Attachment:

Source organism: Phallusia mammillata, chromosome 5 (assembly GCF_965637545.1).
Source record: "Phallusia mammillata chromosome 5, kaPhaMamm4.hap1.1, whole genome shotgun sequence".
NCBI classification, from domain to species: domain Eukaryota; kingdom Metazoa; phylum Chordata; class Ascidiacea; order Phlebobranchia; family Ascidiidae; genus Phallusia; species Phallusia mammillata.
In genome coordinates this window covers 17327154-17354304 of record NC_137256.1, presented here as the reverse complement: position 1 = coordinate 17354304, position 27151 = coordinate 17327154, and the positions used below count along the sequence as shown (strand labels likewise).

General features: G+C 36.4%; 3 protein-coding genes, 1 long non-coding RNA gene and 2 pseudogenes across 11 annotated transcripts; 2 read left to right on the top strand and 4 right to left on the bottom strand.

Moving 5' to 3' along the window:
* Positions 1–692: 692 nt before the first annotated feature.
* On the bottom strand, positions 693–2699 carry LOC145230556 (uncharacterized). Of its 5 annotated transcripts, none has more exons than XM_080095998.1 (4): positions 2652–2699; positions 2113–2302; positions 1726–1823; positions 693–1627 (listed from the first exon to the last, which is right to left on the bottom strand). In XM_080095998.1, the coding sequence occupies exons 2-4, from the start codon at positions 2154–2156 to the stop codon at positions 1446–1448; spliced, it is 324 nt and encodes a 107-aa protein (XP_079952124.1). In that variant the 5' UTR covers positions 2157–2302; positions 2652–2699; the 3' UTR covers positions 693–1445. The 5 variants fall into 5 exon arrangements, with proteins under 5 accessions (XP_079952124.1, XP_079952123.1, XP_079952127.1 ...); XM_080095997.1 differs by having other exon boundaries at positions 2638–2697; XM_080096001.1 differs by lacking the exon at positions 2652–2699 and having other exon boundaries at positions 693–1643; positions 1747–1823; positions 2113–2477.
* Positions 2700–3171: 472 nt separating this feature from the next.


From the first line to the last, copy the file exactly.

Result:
Source organism: Phallusia mammillata, chromosome 5 (assembly GCF_965637545.1).
Source record: "Phallusia mammillata chromosome 5, kaPhaMamm4.hap1.1, whole genome shotgun sequence".
NCBI classification, from domain to species: domain Eukaryota; kingdom Metazoa; phylum Chordata; class Ascidiacea; order Phlebobranchia; family Ascidiidae; genus Phallusia; species Phallusia mammillata.
In genome coordinates this window covers 17327154-17354304 of record NC_137256.1, presented here as the reverse complement: position 1 = coordinate 17354304, position 27151 = coordinate 17327154, and the positions used below count along the sequence as shown (strand labels likewise).

General features: G+C 36.4%; 3 protein-coding genes, 1 long non-coding RNA gene and 2 pseudogenes across 11 annotated transcripts; 2 read left to right on the top strand and 4 right to left on the bottom strand.

Moving 5' to 3' along the window:
* Positions 1–692: 692 nt before the first annotated feature.
* On the bottom strand, positions 693–2699 carry LOC145230556 (uncharacterized). Of its 5 annotated transcripts, none has more exons than XM_080095998.1 (4): positions 2652–2699; positions 2113–2302; positions 1726–1823; positions 693–1627 (listed from the first exon to the last, which is right to left on the bottom strand). In XM_080095998.1, the coding sequence occupies exons 2-4, from the start codon at positions 2154–2156 to the stop codon at positions 1446–1448; spliced, it is 324 nt and encodes a 107-aa protein (XP_079952124.1). In that variant the 5' UTR covers positions 2157–2302; positions 2652–2699; the 3' UTR covers positions 693–1445. The 5 variants fall into 5 exon arrangements, with proteins under 5 accessions (XP_079952124.1, XP_079952123.1, XP_079952127.1 ...); XM_080095997.1 differs by having other exon boundaries at positions 2638–2697; XM_080096001.1 differs by lacking the exon at positions 2652–2699 and having other exon boundaries at positions 693–1643; positions 1747–1823; positions 2113–2477.
* Positions 2700–3171: 472 nt separating this feature from the next.